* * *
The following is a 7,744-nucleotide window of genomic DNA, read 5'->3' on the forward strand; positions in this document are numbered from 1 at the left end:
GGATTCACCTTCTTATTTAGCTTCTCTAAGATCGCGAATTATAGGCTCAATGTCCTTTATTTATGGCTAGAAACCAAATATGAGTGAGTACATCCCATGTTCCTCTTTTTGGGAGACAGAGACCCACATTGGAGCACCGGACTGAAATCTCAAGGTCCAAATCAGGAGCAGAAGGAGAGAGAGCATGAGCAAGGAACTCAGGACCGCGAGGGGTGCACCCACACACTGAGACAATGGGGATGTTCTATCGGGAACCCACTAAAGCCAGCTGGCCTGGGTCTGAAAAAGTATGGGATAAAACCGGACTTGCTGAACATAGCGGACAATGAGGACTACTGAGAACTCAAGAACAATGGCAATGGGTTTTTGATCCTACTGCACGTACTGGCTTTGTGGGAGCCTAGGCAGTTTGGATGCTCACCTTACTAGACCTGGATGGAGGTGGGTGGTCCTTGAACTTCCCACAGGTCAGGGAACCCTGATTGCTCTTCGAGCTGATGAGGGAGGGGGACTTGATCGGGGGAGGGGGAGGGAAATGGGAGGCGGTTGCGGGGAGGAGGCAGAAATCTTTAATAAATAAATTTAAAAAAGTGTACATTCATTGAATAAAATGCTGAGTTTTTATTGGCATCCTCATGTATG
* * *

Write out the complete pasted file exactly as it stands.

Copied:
The following is a 7,744-nucleotide window of genomic DNA, read 5'->3' on the forward strand; positions in this document are numbered from 1 at the left end:
GGATTCACCTTCTTATTTAGCTTCTCTAAGATCGCGAATTATAGGCTCAATGTCCTTTATTTATGGCTAGAAACCAAATATGAGTGAGTACATCCCATGTTCCTCTTTTTGGGAGACAGAGACCCACATTGGAGCACCGGACTGAAATCTCAAGGTCCAAATCAGGAGCAGAAGGAGAGAGAGCATGAGCAAGGAACTCAGGACCGCGAGGGGTGCACCCACACACTGAGACAATGGGGATGTTCTATCGGGAACCCACTAAAGCCAGCTGGCCTGGGTCTGAAAAAGTATGGGATAAAACCGGACTTGCTGAACATAGCGGACAATGAGGACTACTGAGAACTCAAGAACAATGGCAATGGGTTTTTGATCCTACTGCACGTACTGGCTTTGTGGGAGCCTAGGCAGTTTGGATGCTCACCTTACTAGACCTGGATGGAGGTGGGTGGTCCTTGAACTTCCCACAGGTCAGGGAACCCTGATTGCTCTTCGAGCTGATGAGGGAGGGGGACTTGATCGGGGGAGGGGGAGGGAAATGGGAGGCGGTTGCGGGGAGGAGGCAGAAATCTTTAATAAATAAATTTAAAAAAGTGTACATTCATTGAATAAAATGCTGAGTTTTTATTGGCATCCTCATGTATG